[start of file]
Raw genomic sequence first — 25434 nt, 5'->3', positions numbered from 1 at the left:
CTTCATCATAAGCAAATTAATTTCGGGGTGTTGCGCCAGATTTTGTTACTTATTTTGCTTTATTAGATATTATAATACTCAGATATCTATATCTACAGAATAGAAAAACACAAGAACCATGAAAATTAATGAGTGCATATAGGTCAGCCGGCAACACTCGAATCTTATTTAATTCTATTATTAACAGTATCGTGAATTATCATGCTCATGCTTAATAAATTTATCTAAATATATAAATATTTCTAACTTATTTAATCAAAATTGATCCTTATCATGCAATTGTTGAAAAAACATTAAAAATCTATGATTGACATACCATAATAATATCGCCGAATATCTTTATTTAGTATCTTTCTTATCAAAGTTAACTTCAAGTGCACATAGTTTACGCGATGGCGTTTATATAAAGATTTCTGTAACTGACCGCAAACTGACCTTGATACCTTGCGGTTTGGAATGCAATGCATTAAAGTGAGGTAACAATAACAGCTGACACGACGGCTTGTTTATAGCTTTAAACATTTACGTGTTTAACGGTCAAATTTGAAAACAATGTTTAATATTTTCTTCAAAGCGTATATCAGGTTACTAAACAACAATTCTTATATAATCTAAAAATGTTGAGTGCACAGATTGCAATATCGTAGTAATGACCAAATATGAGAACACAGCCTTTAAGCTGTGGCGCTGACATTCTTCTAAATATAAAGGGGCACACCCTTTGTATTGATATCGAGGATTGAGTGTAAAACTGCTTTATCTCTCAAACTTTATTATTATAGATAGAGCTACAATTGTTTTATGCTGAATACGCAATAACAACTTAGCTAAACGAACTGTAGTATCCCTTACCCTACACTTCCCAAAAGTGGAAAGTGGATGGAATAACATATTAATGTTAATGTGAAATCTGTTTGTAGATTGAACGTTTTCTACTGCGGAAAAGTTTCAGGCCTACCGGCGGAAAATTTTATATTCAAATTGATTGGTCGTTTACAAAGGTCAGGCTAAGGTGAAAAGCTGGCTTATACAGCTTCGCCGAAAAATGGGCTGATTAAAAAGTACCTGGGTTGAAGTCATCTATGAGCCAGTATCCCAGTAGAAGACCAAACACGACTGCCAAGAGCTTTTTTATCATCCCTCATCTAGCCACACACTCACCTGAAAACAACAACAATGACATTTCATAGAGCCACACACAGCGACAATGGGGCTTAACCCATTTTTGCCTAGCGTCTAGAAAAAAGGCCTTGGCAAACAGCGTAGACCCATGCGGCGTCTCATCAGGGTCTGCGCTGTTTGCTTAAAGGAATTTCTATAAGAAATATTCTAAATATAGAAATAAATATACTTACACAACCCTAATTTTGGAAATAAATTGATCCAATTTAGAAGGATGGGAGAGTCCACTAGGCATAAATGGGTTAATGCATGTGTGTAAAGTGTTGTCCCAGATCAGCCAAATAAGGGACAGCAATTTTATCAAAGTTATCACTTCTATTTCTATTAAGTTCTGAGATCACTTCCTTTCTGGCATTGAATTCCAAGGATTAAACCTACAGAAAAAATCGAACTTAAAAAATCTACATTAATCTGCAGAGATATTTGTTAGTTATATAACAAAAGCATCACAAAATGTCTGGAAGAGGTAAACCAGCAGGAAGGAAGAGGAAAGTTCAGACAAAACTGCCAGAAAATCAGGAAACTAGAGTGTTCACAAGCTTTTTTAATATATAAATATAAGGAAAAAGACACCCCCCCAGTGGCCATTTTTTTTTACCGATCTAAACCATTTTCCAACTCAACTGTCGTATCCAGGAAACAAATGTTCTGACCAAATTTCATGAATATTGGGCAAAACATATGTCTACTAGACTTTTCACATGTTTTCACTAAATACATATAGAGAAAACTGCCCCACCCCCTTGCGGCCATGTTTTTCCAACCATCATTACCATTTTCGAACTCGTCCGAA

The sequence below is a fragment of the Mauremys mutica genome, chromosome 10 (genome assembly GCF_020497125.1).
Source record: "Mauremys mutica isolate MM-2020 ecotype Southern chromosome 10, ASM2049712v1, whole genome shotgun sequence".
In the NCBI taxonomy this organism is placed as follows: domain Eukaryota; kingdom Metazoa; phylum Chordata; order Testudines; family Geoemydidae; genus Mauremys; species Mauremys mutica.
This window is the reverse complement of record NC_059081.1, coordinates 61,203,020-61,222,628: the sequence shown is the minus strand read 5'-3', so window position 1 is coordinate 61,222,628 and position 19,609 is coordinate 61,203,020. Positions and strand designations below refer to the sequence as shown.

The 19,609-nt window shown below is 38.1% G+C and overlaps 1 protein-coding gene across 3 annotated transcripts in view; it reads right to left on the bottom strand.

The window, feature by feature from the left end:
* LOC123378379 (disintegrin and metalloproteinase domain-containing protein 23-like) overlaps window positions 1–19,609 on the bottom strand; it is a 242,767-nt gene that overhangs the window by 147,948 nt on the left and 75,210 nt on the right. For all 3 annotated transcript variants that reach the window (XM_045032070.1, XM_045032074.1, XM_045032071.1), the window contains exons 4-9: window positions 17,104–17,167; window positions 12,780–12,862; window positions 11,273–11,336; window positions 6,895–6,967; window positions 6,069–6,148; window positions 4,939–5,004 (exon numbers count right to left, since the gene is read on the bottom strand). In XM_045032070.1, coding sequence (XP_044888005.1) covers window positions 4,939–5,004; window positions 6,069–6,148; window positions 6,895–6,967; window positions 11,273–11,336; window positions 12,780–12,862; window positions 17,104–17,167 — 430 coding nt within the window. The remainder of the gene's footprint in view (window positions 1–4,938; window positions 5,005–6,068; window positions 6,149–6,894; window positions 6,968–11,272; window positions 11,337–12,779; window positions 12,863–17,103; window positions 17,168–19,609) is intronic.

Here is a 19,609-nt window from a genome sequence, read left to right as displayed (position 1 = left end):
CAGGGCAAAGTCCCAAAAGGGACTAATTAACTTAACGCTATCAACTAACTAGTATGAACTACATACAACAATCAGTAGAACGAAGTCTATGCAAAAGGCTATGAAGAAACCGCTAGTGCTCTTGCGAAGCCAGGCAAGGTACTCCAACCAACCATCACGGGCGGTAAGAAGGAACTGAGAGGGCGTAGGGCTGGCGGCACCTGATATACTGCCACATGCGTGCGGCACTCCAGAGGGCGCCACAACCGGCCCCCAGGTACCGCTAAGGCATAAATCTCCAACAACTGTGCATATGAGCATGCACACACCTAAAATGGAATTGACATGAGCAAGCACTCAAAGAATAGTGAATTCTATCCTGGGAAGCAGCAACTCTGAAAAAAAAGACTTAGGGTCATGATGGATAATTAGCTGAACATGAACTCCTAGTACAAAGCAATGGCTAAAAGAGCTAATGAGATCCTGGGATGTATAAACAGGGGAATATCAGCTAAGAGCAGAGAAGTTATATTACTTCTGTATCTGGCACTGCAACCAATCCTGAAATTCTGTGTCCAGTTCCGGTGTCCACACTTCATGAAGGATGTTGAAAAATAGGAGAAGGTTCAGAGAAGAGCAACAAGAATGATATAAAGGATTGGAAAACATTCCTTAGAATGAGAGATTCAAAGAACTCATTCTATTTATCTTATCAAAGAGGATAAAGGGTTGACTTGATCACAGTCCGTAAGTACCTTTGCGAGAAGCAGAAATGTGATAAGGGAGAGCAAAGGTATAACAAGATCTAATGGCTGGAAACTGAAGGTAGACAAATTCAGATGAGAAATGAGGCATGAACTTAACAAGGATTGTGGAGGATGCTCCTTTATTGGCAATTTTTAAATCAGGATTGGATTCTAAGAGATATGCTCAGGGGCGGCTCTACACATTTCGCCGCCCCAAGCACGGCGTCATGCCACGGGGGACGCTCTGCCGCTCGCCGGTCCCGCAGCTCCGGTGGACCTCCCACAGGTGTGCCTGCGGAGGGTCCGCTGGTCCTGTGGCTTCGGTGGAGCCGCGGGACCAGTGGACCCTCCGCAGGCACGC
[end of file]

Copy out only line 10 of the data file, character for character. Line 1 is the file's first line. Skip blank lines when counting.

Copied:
Here is a 19,609-nt window from a genome sequence, read left to right as displayed (position 1 = left end):